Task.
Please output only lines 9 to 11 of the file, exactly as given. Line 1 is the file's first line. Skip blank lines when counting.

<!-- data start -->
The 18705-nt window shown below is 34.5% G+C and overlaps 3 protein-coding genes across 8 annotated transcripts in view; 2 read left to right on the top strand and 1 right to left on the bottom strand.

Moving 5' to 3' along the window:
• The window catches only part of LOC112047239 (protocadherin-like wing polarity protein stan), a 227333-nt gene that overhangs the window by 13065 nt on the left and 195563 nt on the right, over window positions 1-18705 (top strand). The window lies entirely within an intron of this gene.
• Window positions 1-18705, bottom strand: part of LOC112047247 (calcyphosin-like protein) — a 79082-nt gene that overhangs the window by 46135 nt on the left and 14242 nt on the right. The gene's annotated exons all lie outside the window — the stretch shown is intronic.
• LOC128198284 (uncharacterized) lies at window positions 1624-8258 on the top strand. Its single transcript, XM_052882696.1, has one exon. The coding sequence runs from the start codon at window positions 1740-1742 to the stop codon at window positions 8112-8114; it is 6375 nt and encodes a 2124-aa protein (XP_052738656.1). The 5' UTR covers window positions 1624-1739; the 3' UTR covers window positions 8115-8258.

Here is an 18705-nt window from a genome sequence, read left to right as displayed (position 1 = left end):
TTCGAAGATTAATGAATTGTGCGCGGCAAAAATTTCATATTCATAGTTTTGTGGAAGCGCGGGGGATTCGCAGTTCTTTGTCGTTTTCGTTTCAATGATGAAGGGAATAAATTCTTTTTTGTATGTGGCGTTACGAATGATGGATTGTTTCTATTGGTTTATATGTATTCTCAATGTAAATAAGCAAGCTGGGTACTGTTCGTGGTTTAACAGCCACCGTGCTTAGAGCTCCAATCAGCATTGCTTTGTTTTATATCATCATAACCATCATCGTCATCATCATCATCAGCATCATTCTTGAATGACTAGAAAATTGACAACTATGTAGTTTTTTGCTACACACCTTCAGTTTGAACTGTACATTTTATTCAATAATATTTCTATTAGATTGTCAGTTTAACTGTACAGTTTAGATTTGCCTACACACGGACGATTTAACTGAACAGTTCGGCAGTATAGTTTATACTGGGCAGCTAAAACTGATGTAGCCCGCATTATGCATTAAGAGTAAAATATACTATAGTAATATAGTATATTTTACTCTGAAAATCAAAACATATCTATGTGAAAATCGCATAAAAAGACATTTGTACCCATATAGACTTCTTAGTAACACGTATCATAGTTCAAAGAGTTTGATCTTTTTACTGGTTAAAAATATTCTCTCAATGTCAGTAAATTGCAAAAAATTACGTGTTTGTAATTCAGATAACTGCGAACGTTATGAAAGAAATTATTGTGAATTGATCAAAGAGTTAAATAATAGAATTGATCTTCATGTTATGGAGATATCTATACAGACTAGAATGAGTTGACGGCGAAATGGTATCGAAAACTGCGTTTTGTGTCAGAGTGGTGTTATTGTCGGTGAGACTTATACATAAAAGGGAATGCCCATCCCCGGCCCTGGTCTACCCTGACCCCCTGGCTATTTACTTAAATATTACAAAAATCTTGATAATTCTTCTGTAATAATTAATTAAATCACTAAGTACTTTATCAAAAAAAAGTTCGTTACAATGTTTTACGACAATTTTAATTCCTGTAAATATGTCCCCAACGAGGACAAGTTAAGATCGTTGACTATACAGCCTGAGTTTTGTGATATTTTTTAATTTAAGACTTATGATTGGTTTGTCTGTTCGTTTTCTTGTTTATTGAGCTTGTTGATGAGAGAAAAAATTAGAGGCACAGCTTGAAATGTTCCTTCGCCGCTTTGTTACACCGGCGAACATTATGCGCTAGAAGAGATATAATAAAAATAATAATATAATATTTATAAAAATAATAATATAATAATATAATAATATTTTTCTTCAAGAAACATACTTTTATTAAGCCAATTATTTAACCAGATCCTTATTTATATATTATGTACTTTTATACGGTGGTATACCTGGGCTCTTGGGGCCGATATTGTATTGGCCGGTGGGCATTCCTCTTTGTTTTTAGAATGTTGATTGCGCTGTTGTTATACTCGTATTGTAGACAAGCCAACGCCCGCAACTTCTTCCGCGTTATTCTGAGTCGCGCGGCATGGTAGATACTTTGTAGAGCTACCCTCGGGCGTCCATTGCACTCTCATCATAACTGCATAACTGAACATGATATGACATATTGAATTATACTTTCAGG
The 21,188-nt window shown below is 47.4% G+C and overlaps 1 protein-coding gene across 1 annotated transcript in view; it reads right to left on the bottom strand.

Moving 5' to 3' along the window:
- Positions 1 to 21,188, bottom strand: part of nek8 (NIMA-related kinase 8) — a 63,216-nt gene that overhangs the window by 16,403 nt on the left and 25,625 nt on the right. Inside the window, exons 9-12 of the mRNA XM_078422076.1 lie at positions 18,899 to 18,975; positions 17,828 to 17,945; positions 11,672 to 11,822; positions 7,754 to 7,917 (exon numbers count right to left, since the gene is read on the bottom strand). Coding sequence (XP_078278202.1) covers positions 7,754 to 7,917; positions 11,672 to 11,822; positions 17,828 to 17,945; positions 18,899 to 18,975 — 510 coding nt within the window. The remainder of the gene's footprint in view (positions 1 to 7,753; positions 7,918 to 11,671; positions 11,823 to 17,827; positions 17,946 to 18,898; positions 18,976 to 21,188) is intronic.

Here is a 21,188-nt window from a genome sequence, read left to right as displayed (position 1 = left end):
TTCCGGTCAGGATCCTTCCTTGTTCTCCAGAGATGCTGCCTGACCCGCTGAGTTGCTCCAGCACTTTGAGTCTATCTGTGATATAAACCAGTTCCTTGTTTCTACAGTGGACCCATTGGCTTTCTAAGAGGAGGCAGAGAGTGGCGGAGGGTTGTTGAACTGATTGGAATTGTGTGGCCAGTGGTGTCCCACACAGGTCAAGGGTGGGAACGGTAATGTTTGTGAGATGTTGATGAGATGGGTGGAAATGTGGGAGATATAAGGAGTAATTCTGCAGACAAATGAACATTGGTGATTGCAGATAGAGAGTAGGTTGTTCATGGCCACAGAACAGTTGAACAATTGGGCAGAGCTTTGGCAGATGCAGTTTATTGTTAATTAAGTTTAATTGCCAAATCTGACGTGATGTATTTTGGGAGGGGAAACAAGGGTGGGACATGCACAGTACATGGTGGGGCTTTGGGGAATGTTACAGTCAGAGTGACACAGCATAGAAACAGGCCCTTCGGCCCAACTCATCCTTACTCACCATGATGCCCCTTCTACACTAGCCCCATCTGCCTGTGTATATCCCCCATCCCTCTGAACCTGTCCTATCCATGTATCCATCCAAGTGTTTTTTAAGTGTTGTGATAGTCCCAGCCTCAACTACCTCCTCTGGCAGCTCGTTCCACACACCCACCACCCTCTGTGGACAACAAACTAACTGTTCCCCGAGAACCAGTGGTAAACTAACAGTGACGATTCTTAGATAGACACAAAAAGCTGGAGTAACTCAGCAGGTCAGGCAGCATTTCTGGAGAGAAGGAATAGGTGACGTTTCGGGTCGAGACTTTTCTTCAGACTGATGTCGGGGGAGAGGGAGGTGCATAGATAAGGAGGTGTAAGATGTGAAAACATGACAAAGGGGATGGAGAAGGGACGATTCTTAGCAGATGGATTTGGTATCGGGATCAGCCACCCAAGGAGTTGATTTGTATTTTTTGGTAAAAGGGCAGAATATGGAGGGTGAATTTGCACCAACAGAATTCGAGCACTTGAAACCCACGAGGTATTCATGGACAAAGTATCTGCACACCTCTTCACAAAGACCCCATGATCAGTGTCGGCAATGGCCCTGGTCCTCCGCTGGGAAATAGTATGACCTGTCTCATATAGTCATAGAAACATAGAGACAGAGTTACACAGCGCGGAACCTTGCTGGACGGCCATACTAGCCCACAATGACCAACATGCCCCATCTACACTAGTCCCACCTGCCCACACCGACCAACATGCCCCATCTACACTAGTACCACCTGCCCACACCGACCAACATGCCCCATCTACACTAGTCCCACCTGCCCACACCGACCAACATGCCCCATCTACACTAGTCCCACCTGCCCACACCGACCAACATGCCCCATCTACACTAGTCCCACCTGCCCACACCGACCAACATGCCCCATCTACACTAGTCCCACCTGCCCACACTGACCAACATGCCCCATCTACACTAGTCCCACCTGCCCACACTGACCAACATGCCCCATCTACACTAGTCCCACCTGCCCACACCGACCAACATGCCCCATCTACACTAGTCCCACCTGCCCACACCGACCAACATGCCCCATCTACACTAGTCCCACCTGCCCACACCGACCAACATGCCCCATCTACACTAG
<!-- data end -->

Moving 5' to 3' along the window:
- Positions 1 to 21,188, bottom strand: part of nek8 (NIMA-related kinase 8) — a 63,216-nt gene that overhangs the window by 16,403 nt on the left and 25,625 nt on the right. Inside the window, exons 9-12 of the mRNA XM_078422076.1 lie at positions 18,899 to 18,975; positions 17,828 to 17,945; positions 11,672 to 11,822; positions 7,754 to 7,917 (exon numbers count right to left, since the gene is read on the bottom strand). Coding sequence (XP_078278202.1) covers positions 7,754 to 7,917; positions 11,672 to 11,822; positions 17,828 to 17,945; positions 18,899 to 18,975 — 510 coding nt within the window. The remainder of the gene's footprint in view (positions 1 to 7,753; positions 7,918 to 11,671; positions 11,823 to 17,827; positions 17,946 to 18,898; positions 18,976 to 21,188) is intronic.

Here is a 21,188-nt window from a genome sequence, read left to right as displayed (position 1 = left end):